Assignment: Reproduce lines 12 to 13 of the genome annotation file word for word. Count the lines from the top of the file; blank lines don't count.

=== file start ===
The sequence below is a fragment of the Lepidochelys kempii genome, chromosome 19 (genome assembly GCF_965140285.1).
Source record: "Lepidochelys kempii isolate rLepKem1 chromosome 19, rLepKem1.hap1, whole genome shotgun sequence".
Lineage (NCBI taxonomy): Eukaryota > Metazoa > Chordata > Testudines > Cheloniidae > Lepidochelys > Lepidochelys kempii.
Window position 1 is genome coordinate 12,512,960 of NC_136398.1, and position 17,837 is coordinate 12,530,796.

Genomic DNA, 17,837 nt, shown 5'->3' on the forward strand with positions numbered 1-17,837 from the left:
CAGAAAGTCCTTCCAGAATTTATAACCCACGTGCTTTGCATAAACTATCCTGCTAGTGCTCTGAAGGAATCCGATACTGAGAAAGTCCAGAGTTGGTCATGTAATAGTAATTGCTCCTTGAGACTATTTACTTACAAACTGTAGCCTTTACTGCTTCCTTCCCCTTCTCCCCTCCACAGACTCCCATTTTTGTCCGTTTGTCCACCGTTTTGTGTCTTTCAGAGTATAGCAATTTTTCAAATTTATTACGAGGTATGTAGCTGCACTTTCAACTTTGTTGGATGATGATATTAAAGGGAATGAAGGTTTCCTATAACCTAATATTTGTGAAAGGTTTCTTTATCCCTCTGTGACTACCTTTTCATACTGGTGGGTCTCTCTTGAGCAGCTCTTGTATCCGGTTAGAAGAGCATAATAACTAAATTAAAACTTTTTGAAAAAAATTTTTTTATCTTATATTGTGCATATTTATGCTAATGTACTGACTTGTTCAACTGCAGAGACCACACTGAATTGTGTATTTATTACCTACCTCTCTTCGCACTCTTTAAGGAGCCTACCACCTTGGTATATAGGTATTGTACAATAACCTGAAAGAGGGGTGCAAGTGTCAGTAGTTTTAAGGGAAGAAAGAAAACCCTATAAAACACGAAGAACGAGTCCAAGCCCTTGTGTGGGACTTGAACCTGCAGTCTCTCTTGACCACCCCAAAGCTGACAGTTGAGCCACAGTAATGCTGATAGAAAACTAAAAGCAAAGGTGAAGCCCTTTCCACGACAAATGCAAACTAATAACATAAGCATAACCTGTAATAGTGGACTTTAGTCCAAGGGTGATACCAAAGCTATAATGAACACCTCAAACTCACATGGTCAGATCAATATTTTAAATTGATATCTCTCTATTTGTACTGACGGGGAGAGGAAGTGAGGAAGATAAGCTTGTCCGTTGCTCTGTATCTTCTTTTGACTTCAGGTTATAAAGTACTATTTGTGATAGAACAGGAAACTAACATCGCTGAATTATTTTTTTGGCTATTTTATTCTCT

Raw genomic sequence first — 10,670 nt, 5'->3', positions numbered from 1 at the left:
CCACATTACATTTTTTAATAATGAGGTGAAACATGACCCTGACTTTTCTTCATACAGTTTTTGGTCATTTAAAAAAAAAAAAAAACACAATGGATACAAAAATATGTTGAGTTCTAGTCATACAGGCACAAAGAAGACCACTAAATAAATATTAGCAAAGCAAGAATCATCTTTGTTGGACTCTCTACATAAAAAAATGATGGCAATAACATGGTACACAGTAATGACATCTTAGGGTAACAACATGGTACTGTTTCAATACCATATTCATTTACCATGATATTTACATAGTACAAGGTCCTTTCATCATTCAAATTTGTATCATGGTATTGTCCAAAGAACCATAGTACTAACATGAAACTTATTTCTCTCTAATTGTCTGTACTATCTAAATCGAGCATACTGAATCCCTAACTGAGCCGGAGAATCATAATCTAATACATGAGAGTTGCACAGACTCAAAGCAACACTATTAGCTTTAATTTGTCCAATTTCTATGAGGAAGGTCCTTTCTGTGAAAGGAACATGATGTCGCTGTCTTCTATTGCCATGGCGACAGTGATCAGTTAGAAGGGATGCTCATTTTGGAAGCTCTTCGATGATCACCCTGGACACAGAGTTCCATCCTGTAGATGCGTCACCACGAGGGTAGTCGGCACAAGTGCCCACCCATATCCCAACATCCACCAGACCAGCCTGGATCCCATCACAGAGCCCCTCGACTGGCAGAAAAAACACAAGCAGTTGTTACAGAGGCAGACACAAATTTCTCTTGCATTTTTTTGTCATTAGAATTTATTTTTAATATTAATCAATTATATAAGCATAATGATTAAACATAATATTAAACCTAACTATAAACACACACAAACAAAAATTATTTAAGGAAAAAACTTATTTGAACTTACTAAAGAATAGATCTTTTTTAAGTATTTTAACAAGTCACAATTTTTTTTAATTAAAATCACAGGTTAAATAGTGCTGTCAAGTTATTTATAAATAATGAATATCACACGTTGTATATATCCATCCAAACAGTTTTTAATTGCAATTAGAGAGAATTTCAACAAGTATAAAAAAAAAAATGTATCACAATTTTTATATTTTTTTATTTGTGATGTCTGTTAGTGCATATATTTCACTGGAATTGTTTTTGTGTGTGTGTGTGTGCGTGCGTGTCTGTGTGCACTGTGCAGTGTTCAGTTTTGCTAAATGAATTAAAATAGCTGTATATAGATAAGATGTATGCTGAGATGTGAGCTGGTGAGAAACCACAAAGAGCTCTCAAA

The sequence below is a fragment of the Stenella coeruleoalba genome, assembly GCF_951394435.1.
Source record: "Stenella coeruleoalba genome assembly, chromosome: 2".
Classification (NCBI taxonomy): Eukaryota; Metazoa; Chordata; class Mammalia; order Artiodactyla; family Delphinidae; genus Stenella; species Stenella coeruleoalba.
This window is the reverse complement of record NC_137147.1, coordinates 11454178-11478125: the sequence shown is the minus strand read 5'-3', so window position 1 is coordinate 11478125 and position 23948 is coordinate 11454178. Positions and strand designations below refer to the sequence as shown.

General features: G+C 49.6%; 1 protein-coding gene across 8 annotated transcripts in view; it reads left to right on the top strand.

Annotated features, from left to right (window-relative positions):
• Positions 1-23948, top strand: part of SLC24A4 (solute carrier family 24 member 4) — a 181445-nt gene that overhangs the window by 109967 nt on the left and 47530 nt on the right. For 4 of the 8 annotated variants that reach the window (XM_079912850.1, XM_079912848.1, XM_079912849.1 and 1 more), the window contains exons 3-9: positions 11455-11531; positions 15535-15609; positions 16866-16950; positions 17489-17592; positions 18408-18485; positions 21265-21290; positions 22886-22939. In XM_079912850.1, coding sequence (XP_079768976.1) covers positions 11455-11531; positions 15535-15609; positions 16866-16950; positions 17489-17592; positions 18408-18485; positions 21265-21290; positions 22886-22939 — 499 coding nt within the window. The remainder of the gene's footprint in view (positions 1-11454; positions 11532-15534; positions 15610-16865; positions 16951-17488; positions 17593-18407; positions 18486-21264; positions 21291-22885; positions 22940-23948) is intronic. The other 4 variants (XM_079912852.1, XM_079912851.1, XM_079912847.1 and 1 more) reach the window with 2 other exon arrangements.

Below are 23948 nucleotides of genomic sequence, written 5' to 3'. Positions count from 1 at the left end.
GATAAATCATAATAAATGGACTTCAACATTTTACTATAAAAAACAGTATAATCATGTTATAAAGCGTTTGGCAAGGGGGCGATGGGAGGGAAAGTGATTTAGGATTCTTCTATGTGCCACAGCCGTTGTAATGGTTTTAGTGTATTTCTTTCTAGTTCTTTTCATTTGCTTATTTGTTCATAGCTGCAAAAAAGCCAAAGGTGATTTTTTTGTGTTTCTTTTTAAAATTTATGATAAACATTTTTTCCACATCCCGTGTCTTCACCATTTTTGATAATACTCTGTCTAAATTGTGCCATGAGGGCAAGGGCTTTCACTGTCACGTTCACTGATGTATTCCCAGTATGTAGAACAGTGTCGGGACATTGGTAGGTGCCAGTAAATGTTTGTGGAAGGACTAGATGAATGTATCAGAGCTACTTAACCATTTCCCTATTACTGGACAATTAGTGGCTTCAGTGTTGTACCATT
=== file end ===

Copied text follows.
This window is the reverse complement of record NC_137147.1, coordinates 11454178-11478125: the sequence shown is the minus strand read 5'-3', so window position 1 is coordinate 11478125 and position 23948 is coordinate 11454178. Positions and strand designations below refer to the sequence as shown.

General features: G+C 49.6%; 1 protein-coding gene across 8 annotated transcripts in view; it reads left to right on the top strand.